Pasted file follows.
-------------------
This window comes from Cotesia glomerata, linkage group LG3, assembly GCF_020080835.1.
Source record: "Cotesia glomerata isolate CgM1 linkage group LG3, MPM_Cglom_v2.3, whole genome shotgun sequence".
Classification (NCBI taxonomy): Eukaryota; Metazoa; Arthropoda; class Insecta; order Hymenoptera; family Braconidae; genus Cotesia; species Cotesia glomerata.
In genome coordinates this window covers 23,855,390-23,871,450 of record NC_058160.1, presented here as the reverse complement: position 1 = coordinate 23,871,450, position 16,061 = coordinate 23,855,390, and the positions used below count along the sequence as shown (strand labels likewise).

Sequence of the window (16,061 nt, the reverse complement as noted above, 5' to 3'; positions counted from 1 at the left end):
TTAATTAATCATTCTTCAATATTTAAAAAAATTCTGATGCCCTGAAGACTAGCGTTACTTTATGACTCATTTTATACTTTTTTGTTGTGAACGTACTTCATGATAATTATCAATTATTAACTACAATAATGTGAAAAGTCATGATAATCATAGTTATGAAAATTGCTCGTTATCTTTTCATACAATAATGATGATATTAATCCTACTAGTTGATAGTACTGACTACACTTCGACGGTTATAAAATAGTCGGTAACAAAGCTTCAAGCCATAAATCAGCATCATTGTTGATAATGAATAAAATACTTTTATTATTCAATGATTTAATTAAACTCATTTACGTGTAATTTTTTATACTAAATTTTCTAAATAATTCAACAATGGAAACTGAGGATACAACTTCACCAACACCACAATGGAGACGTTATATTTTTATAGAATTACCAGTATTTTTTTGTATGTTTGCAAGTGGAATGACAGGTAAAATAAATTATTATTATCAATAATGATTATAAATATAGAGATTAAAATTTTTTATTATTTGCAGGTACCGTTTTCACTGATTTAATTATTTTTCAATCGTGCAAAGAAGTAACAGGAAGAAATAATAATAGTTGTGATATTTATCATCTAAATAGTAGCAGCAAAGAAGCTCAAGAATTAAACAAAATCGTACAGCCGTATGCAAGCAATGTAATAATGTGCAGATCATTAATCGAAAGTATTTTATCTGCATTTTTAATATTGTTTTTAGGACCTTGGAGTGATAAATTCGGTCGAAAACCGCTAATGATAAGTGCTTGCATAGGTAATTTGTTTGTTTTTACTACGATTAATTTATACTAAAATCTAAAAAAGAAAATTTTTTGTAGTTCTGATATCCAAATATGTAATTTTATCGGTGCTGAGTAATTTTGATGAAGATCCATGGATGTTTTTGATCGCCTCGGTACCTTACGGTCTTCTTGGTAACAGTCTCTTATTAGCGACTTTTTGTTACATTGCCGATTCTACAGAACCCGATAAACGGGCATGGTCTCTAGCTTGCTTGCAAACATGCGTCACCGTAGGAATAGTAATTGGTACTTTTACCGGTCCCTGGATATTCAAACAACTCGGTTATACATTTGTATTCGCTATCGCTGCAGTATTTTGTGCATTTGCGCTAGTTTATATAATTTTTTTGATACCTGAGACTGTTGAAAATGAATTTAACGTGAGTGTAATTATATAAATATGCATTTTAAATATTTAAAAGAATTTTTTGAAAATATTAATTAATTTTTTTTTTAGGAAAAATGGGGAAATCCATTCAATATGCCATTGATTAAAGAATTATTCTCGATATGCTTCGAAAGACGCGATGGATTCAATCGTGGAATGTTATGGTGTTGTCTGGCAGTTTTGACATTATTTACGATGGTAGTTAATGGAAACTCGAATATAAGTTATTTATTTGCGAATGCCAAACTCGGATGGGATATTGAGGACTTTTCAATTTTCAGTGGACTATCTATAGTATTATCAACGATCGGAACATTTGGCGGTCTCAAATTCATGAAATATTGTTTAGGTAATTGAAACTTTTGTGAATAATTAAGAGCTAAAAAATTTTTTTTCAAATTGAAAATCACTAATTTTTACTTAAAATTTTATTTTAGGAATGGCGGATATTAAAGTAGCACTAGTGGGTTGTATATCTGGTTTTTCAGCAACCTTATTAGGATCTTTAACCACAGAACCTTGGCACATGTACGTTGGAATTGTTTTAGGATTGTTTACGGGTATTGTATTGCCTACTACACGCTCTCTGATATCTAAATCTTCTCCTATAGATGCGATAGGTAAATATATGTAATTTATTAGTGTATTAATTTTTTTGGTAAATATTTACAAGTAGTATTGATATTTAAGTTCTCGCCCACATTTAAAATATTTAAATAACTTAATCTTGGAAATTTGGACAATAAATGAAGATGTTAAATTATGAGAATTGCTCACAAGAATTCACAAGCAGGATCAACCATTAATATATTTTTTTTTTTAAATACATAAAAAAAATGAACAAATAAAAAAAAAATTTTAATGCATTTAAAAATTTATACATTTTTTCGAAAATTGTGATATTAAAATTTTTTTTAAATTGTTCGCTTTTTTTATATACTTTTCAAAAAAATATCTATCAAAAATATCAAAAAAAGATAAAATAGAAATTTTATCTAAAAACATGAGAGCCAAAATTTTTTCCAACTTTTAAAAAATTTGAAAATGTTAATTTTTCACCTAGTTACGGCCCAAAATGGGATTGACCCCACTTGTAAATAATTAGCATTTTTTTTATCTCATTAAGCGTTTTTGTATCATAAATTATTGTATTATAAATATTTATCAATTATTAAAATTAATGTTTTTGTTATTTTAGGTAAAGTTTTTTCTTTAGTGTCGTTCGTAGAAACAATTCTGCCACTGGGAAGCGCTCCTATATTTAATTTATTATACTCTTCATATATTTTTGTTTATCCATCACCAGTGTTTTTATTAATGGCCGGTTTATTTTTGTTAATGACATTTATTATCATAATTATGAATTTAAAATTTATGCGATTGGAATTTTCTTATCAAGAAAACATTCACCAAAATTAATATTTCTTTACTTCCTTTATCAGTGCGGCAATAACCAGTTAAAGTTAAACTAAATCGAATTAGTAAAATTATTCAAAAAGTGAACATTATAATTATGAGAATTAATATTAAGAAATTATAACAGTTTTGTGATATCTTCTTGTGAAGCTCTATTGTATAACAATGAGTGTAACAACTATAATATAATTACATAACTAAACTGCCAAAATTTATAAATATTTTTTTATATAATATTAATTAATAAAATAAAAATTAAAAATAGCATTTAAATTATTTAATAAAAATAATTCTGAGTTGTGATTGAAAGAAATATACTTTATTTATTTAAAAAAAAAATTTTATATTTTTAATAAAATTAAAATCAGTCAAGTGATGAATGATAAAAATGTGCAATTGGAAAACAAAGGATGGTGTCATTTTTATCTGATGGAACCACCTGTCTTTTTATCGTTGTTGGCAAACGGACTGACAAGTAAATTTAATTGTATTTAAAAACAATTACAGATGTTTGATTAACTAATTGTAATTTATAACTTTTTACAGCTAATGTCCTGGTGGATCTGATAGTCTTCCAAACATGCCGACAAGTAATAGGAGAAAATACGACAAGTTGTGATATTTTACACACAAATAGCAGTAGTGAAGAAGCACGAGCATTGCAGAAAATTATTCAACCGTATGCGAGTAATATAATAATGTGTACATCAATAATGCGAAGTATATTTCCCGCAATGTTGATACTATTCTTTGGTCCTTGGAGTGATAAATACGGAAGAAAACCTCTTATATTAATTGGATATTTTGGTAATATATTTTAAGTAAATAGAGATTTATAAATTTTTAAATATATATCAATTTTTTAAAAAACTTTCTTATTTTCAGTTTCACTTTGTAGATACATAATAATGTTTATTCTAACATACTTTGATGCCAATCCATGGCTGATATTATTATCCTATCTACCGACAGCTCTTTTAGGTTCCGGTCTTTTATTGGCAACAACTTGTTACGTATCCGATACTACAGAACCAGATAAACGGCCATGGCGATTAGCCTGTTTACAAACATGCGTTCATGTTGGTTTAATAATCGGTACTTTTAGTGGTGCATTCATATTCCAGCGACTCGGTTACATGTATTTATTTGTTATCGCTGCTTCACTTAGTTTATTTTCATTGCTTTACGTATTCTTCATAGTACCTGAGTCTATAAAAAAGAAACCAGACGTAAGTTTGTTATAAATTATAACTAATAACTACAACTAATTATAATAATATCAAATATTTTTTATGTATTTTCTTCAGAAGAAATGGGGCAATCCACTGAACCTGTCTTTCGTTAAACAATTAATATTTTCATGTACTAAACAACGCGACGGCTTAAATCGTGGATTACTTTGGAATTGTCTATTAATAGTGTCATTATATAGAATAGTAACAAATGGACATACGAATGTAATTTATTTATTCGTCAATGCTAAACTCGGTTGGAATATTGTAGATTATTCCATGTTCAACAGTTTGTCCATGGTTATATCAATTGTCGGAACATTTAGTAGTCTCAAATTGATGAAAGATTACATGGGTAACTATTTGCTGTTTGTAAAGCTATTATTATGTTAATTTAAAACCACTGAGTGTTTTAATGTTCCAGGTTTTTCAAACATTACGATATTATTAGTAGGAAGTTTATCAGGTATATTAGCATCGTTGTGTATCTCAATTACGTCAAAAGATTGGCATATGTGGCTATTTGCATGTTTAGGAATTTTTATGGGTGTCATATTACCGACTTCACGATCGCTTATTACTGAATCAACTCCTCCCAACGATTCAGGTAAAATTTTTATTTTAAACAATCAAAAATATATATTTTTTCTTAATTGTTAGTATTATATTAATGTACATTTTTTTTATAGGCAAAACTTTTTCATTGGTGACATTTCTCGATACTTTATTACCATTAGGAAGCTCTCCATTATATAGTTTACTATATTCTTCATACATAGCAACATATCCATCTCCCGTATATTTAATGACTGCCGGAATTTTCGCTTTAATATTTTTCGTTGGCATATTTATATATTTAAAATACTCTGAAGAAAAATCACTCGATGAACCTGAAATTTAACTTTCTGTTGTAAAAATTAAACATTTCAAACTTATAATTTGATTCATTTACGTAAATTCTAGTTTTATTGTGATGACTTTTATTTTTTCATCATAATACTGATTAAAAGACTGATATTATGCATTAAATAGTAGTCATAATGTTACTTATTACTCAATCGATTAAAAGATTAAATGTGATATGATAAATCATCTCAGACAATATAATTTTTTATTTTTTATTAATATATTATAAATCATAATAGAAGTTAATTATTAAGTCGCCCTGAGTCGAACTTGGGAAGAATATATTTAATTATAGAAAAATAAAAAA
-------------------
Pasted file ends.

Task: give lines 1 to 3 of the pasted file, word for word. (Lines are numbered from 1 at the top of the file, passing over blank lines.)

This window comes from Cotesia glomerata, linkage group LG3, assembly GCF_020080835.1.
Source record: "Cotesia glomerata isolate CgM1 linkage group LG3, MPM_Cglom_v2.3, whole genome shotgun sequence".
Classification (NCBI taxonomy): Eukaryota; Metazoa; Arthropoda; class Insecta; order Hymenoptera; family Braconidae; genus Cotesia; species Cotesia glomerata.